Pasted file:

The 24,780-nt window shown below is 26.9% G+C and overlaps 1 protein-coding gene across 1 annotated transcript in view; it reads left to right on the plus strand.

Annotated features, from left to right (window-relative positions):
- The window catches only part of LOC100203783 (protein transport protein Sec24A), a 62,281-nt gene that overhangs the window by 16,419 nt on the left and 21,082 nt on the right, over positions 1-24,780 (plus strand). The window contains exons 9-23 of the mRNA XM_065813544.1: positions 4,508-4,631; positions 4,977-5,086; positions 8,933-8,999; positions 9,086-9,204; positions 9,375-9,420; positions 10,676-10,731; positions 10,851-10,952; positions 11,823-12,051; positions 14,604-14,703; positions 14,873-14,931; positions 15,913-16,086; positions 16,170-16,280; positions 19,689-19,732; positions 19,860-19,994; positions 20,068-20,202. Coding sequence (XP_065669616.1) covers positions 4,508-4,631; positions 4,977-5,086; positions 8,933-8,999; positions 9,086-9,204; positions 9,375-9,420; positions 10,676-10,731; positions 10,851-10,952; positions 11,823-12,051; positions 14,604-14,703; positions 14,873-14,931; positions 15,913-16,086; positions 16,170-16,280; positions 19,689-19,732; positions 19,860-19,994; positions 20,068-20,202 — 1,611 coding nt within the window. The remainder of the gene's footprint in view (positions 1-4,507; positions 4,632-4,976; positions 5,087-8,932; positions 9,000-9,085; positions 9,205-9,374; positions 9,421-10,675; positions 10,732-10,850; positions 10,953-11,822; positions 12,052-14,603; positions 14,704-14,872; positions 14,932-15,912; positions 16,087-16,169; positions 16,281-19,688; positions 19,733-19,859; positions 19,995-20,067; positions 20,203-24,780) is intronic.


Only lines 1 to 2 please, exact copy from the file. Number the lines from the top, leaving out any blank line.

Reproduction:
The 24,780-nt window shown below is 26.9% G+C and overlaps 1 protein-coding gene across 1 annotated transcript in view; it reads left to right on the plus strand.

Annotated features, from left to right (window-relative positions):